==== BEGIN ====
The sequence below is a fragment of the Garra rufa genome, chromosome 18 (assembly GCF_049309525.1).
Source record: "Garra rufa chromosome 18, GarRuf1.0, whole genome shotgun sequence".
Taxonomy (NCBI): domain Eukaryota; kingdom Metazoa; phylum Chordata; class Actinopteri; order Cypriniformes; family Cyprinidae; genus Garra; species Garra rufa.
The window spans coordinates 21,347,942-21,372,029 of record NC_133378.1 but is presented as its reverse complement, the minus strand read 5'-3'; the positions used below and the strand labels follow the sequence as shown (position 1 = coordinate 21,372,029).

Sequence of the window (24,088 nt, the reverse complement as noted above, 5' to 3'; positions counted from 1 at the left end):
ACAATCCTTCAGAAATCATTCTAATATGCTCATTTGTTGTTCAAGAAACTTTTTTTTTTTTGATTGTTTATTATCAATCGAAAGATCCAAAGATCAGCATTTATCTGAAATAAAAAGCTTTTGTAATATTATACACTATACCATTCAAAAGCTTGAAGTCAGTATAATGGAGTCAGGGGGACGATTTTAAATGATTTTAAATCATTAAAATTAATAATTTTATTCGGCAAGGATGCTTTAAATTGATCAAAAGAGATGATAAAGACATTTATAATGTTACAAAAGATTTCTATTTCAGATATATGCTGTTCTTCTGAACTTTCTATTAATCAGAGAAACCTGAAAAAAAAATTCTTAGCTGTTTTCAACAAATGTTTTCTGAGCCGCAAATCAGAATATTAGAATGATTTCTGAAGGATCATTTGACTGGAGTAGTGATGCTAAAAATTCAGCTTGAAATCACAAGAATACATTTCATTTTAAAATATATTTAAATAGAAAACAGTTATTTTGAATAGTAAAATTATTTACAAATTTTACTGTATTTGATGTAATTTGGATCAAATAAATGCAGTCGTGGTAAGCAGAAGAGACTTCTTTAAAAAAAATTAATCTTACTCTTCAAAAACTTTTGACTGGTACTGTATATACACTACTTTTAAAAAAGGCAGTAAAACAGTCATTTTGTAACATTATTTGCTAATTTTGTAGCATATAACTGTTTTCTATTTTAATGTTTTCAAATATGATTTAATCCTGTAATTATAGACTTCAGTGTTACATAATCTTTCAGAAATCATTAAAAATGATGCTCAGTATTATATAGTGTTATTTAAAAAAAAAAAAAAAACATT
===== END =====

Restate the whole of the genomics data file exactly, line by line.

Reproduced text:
The sequence below is a fragment of the Garra rufa genome, chromosome 18 (assembly GCF_049309525.1).
Source record: "Garra rufa chromosome 18, GarRuf1.0, whole genome shotgun sequence".
Taxonomy (NCBI): domain Eukaryota; kingdom Metazoa; phylum Chordata; class Actinopteri; order Cypriniformes; family Cyprinidae; genus Garra; species Garra rufa.
The window spans coordinates 21,347,942-21,372,029 of record NC_133378.1 but is presented as its reverse complement, the minus strand read 5'-3'; the positions used below and the strand labels follow the sequence as shown (position 1 = coordinate 21,372,029).

Sequence of the window (24,088 nt, the reverse complement as noted above, 5' to 3'; positions counted from 1 at the left end):
ACAATCCTTCAGAAATCATTCTAATATGCTCATTTGTTGTTCAAGAAACTTTTTTTTTTTTGATTGTTTATTATCAATCGAAAGATCCAAAGATCAGCATTTATCTGAAATAAAAAGCTTTTGTAATATTATACACTATACCATTCAAAAGCTTGAAGTCAGTATAATGGAGTCAGGGGGACGATTTTAAATGATTTTAAATCATTAAAATTAATAATTTTATTCGGCAAGGATGCTTTAAATTGATCAAAAGAGATGATAAAGACATTTATAATGTTACAAAAGATTTCTATTTCAGATATATGCTGTTCTTCTGAACTTTCTATTAATCAGAGAAACCTGAAAAAAAAATTCTTAGCTGTTTTCAACAAATGTTTTCTGAGCCGCAAATCAGAATATTAGAATGATTTCTGAAGGATCATTTGACTGGAGTAGTGATGCTAAAAATTCAGCTTGAAATCACAAGAATACATTTCATTTTAAAATATATTTAAATAGAAAACAGTTATTTTGAATAGTAAAATTATTTACAAATTTTACTGTATTTGATGTAATTTGGATCAAATAAATGCAGTCGTGGTAAGCAGAAGAGACTTCTTTAAAAAAAATTAATCTTACTCTTCAAAAACTTTTGACTGGTACTGTATATACACTACTTTTAAAAAAGGCAGTAAAACAGTCATTTTGTAACATTATTTGCTAATTTTGTAGCATATAACTGTTTTCTATTTTAATGTTTTCAAATATGATTTAATCCTGTAATTATAGACTTCAGTGTTACATAATCTTTCAGAAATCATTAAAAATGATGCTCAGTATTATATAGTGTTATTTAAAAAAAAAAAAAAAACATT